PowerDEVS simulation implementation: Routing for multi-path flows

los datos de un felix hacia un swrod puede tomar 2 posibles caminos (uno por cada switch). Ademas, los 2 links que salen del felix en la realidad son bonded-links (la aplicación lo ve como uno solo).

Implementation

Structural changes (routing model in hosts)

In order to support Bonded Links (2+ physical links which are seen as 1 logical link) we changed the implementation of the Router atomic model.
The Router atomic model is in charge of forwarding incoming packets to the corresponding port (see next section). This can be used inside the host models (Felix servers) to decide which of the outports to use.

GeneratorApplications generate a Flow of packets, but the same flow can take different routes across the network. i.e: each for can be associated with more than one path.

Routing model implementation (routing tables, flow definitions)

The Router atomic model is in charge of forwarding incoming packets to the corresponding port.

Originally, the Generator atomic model was implemeted so that all packets were created with its route (a flow was associated with a single path), so the Router model only read the route of the packet to decide which outport to use.
Now, the implementation was changed so that:

  • Flows can be created independently of routes.
  • Routes can be created independently of flows.
  • Flows and Routes are registered in the FlowDefinitions.cpp static class.
    • Flows are registered to specify its source nodes (where the packets are going to be generated. A single flow could be generated in more that one source).
    • Router are registered to fill the routing tables (implemented in GlobalFlowBasedRoutingTable.h)
  • GlobalFlowBasedRoutingTable implementes a global flow-based routing table. Entries in the table are of the form: <RouterName, FlowID, outgoingPort>. Helper methods were added to facilitate registering complete Routes for a Flow (see below).
    • Global: because it contains the routing tables for all devices.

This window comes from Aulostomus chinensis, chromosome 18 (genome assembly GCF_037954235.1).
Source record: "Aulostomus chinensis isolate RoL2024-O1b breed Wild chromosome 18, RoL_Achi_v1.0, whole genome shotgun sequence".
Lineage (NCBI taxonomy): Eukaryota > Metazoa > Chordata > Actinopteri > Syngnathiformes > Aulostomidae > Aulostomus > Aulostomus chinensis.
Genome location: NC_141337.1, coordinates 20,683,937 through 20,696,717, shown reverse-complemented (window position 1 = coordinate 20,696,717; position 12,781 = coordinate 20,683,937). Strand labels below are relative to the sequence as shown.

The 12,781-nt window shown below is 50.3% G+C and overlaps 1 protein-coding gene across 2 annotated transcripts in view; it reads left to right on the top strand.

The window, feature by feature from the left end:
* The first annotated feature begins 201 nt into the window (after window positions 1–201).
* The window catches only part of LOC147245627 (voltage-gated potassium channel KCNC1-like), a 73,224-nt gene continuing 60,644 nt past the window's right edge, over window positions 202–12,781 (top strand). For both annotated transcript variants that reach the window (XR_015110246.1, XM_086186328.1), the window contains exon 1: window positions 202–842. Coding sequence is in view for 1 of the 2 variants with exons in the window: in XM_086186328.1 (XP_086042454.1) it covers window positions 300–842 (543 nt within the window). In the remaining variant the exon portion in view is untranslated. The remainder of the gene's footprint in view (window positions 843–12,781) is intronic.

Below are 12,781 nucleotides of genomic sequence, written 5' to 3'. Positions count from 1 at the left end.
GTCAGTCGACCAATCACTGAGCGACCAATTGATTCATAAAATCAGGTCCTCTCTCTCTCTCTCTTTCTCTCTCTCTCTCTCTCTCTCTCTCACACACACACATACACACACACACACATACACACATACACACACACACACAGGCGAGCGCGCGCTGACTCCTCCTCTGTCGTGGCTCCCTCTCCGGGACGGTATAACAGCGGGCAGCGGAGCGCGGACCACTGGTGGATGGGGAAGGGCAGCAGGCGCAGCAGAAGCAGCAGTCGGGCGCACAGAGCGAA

• Flow-based: because the routing decision is based ONLY on the flowID. This can be extended in the future (to allow incomming port, src, dst, TCP ports, etc, etc).
  • Packets are generated without any specific route, and they only have their FlowId (for routing purposes. Packet do contain other info for other purposes)
  • The router model uses the FlowId (from the incomming packet) and its name to query the GlobalFlowBasedRoutingTable for the outgoing port that should be used.
These has the following advantages:
  1. It resembles closer to the reality: 1) Routers use routing tables. 2) packets dont contain their full route 3) the applications that generates packets are not aware of network routes. Bad: routing tables are usually based on several fields (rules, etc)
  2. Allows for more flexibility: 1) a single flow of packets can traverse the network through different paths 2) same flow description can be used by multiple generators 3) routing table entries can be individually specified and/or specified for complete routes

Below there is an example of specification of a flow with 2 different routes:

// create flow
auto flowFlow0_1 = std::make_shared<Flow>("Flow0_1", 0 /*startTime*/, 0 /*typeOfService*/, flowFlow0_1PeriodDistribution, flowFlow0_1PacketSizeDistribution);

// routes for flow Flow0_1
auto flowFlow0_1_route0 = std::make_shared<Route>( std::deque<Route::Node>{
{0, "lar_felix_0.Routing"},
{2, "lar_switch_01.Routing"},
{0, "lar_swrod_0.Routing"}
});
auto flowFlow0_1_route1 = std::make_shared<Route>( std::deque<Route::Node>{
{1, "lar_felix_0.Routing"},
{2, "lar_switch_02.Routing"},
{1, "lar_swrod_0.Routing"}
});
// register flow Flow0_1 with its routes
FlowDefinitions::registerFlowSourceNode(flowFlow0_1, "lar_felix_0.GeneratorApplication");
FlowDefinitions::registerFlowRoute(flowFlow0_1, flowFlow0_1_route0);
FlowDefinitions::registerFlowRoute(flowFlow0_1, flowFlow0_1_route1);

Generator support (mutiple paths per flow)

The TopologyGenerator was updated to support:

  1. Multiple in/out ports in hosts
  2. Allow multiple paths per flow
  3. Generate the PDM and C++ code to support the features described below.
Below there is an example of specification of a flow with 2 different routes:

paths=[]

# path using switch 1
path = Path.new felix, @sw_rod_servers[0]
path.add_link @topology.get_element_by_id "link_felix1_switch1"
path.add_link @topology.get_element_by_id "link_switch1_swrod1"
paths.push path1

# path using switch 2
path = Path.new felix, @sw_rod_servers[index]
path.add_link @topology.get_element_by_id "link_felix1_switch2" # felix{i} -> switch_2
path.add_link @topology.get_element_by_id "link_switch2_swrod1" # switch_2 --> lar_swrod{i}
paths.push path2

@topology.add_flow "Flow1_1", FELIX_FLOW_PRIORITY, paths, FELIX_GENERATION_RATE, FELIX_GENERATION_SIZE

Simulation Results

Configuration: 2 Felix, 2 SWRod
Topology:

Felix Generation rates: 1Gbps

Results

both RODs receive ~125MB/s = 1Gbps (the plot shows 1255 B/s because the sampling is every 0.01s)

Both links of the hosts are equally used

-- MatiasAlejandroBonaventura - 2016-11-17

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Topic revision: r1 - 2016-11-17 - MatiasAlejandroBonaventura
 
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